Now region code is on a pressed bought DVD disc. Put there by the MPAA (Motion Picture Association of America) for what ever there reasons! Burned dvds are region free.

So a region 1 us disc won't play in a region 2 uk player and the same in reverse. Just like our DVD burners and DVD roms in our computers. The first time we insert a DVD disc we have to set region code and have four changes left.

 

Always exception to the rule. Region free hacks for settop players, DVD burners, and DVD rom's are there to find. Most of the settops seem to have a secret code to punch in and make them region free. The manfacture can't advertise it but the seem to be out there somewhere.

 

The Pal to NTSC is always confused with region code. I hope this explains it.

 

cdanteek

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Very few (if any) North American players are able to play PAL so that DVD is propably NTSC

 

This one was DEFINATELY made from PAL because it was copied in Germany. And of two friends who have DVD players, one can play it and one can't. (It works fine in my CD-RW/CD-ROM drive.)

 

Lynn

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This one was DEFINATELY made from PAL because it was copied in Germany. And of two friends who have DVD players, one can play it and one can't. (It works fine in my CD-RW/CD-ROM drive.)

 

Lynn

 

 

This should work in most software dvd players. Mine Cyberlink power dvd xp. Put the dvd in the drive open the player and start the dvd, pause or stop the dvd and under configuration, information tab. You get all kinds of info on the dvd video you just played, a example.

Video Attribute :

Video compression mode : MPEG-2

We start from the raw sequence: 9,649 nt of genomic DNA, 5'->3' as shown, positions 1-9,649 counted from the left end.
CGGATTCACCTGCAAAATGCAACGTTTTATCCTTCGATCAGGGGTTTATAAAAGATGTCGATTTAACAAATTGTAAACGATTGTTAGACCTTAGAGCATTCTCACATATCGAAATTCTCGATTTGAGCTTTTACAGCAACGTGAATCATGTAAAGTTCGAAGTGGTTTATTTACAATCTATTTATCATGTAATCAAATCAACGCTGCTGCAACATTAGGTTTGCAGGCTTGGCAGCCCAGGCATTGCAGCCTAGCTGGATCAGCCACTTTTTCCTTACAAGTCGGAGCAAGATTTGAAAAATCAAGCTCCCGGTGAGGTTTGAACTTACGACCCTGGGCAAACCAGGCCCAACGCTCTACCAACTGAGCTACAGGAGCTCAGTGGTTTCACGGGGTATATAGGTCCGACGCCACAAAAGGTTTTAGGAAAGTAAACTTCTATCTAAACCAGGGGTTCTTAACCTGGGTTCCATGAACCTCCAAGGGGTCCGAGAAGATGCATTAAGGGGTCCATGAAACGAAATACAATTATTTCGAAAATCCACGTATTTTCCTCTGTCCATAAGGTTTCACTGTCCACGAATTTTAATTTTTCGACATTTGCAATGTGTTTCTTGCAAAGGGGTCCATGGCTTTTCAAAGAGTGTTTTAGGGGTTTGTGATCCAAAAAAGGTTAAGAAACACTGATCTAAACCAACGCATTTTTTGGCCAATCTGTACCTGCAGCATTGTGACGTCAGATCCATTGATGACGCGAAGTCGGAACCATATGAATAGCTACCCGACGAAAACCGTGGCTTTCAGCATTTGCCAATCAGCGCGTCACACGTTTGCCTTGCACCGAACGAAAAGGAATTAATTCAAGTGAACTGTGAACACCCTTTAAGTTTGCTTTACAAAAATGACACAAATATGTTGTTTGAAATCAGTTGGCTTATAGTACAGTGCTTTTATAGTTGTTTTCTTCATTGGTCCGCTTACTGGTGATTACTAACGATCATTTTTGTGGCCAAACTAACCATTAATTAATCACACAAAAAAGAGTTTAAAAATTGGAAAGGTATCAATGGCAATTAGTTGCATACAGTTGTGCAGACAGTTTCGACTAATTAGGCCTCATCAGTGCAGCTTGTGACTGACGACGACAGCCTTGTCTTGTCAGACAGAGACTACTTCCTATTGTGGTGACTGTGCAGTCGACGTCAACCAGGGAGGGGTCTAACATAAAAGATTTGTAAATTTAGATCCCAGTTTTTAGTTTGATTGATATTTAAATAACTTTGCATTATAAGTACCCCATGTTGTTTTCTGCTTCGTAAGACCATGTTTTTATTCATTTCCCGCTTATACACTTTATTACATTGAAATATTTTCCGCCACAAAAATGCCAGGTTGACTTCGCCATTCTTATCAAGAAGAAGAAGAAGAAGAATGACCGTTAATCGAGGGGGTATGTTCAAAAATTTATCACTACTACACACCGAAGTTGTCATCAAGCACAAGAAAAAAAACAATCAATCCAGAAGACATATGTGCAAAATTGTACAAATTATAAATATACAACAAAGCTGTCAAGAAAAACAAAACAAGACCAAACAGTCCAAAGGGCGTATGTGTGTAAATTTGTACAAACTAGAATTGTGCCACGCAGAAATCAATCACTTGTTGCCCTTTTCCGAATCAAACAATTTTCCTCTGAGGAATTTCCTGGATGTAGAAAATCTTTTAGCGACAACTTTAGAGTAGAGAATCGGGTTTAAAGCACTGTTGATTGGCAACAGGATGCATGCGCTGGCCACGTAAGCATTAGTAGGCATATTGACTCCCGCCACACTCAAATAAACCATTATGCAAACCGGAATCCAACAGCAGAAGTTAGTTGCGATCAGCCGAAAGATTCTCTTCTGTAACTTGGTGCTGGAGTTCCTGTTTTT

TV system : 525/60 (NTSC)

Aspect Ratio : 16:9

Display Mode : Only Letterbox

Source picture resolution : 720x480 (525/60)

Frame Rate : 29.97

Source picture letterboxed : Not letterboxed

Bitrate : 4.80Mbps

 

Note ( ntsc) !

 

 

cdanteek

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I see HD DVD, WMV HD, and HD divX as three format's. If I'm misunderstanding this please explain it to me.

 

You understand it correctly.

 

In addition to DVD's MPEG-2, HD DVD players also recognize both MPEG-4 AVC and VC-1 based on Microsoft's Windows Media.

Sorry, that's what I meant by WMV. Not so much the Windows Media file format. Microsoft does NOT own the patent to MPEG4 and I find it odd that 'the industry' would decide to use something other than the patented version.

 

At the bitrates you quoted, there is no way a 2 hr HD movie would fit on 4.7 disc and if they squeezed one onto 8.5 gig, I would still question the quality. I don't think that anyone could convince me that a full frame, 1920X1080 @15Mbps HD 2hr video can fit on anything other than a blueray disc AND the quality still be acceptable.

 

Using the standard video tricks, I'm sure they could like reducing the resolution to EDTV and lowering the bitrate.

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I don't think that anyone could convince me that a full frame, 1920X1080 @15Mbps HD 2hr video can fit on anything other than a blueray disc AND the quality still be acceptable.

 

Since a Blu-Ray single-layer disc holds 25GB, and a HD DVD one holds 20GB, do you think that the 5GB difference is going to be critical?

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Since a Blu-Ray single-layer disc holds 25GB, and a HD DVD one holds 20GB, do you think that the 5GB difference is going to be critical?

Considering the HD I had on my Beloved Win98 SE computer until the end of last year was 4GB (newish one is 16GB, I was running out of room), I think 5GB is a LOT of space.

 

Lynn